Baystate Medical Center Has COVID-19 Outbreak
An outbreak of COVID-19 has occurred inside the largest hospital in western Massachusetts.
An employee of Baystate Medical Center who had recently traveled out-of-state brought the highly contagious coronavirus into the Springfield hospital resulting in 13 patients and 23 staff members becoming infected with COVID-19.
The outbreak was detected a week ago. It was publicaly disclosed Monday by Baystate Health President and CEO Dr. Mark Keroack, speaking at the weekly COVID-19 update by Springfield Mayor Domenic Sarno.
"We're deeply disappointed this outbreak occurred," said Keroack. He said it had prompted a review of safety practices at the hospital, where 6,000 people work.
Of the 13 patients infected, seven remained hospitalized Monday with one in intensive care. Keroack said the 23 staff members are all at home with symptoms ranging from mild to none.
Local boards of health in the communities where the infected people live have been notified so contact tracing can be done. Baystate is reaching out to all patients who were in the unit where the infection happened between July 15th-23 to be tested, said Keroack.
He said testing and contact tracing is taking place for employees who spent more than 15 minutes on the unit during the same time period.
The outbreak occurred despite precautions the hospital has taken and amid repeated assurances that it is safe for people to come to the medical center for treatment of injuries and non-COVID illnesses.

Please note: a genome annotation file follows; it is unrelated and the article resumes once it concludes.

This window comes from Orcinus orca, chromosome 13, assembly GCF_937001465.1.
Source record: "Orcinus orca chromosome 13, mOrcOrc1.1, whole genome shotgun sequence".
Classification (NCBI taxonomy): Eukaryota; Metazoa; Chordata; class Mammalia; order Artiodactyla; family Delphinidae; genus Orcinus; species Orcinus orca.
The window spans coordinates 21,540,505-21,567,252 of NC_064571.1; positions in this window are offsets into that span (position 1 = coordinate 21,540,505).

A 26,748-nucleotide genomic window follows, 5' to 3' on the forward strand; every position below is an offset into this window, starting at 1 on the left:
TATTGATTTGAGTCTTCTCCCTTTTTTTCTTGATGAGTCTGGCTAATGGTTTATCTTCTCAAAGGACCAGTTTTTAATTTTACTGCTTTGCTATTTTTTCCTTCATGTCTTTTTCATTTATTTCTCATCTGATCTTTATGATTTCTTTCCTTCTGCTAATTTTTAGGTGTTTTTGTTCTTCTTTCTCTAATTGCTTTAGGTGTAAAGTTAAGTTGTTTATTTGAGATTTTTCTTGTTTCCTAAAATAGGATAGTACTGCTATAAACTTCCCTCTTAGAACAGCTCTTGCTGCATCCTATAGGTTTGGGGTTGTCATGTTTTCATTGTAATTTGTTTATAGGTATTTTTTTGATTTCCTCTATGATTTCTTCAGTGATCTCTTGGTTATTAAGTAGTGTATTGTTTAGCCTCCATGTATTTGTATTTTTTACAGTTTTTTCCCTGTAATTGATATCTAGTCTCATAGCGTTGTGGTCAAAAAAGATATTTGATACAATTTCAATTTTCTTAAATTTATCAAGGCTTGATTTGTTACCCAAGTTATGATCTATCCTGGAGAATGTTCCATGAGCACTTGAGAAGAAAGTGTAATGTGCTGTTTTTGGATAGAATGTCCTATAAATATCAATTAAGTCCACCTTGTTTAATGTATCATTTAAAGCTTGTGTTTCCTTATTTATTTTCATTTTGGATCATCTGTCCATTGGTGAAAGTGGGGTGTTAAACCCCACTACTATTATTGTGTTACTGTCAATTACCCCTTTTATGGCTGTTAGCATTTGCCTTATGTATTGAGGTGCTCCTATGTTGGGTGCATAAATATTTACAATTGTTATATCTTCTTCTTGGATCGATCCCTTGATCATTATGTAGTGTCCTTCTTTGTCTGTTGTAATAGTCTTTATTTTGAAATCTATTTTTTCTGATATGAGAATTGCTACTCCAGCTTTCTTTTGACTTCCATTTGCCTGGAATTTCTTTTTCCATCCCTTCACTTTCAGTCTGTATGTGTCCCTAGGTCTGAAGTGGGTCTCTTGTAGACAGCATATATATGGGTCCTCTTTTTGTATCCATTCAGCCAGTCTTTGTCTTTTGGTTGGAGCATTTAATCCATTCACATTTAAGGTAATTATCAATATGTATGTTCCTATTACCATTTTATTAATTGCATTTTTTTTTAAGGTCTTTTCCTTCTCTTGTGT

"This event reinforces that COVID-19 is highly contageous and requires vigilance to contain its spread," said Keroack.
Keroack said the virus was apparently spread among employees in breakrooms where face masks were not always worn. He said the employee who had traveled to a “hot spot” for the virus was not required to quarantine before returning to work.
"It was not policy and not something we were attempting to enforce," said Keroack. He said the policy has now changed.
Dr. Robert Roose, the chief medical officer at Mercy Medical Center in Springfield, said the outbreak at Baystate is a “cautionary tale.”
"Interstate travel represents one of the greatest risks to the further spread of the coronavirus across the country," said Roose.
Last week, Gov. Charlie Baker announced new travel rules that require people who have been in states with high infection rates to quarantine for 14 days or have a negative COVID-19 test report dated within 72 hours of arriving in Massachusetts. Violators face a $500 per day fine.
The new rule takes effect August 1st, just in time for the expected arrival of tens of thousands of college students.
In Springfield, where several schools, including Western New England University, plan to have students taking classes in person and living on campus beginning in August, Health and Human Services Commissioner Helen Caulton-Harris said she is planning to meet with local college officials to discuss “standard operating procedures.”
She said these include plans for communicating with the city's board of health and contact tracing.
The Baker administration announced Monday an expansion of the “Stop the Spread” COVID-19 testing initiative in communities that have higher positive rates. There are now 16 municipalities in the program including Springfield and Agawam.
When Baker announced the program earlier this month, local state legislators complained that no communities west of Interstate-495 had been included.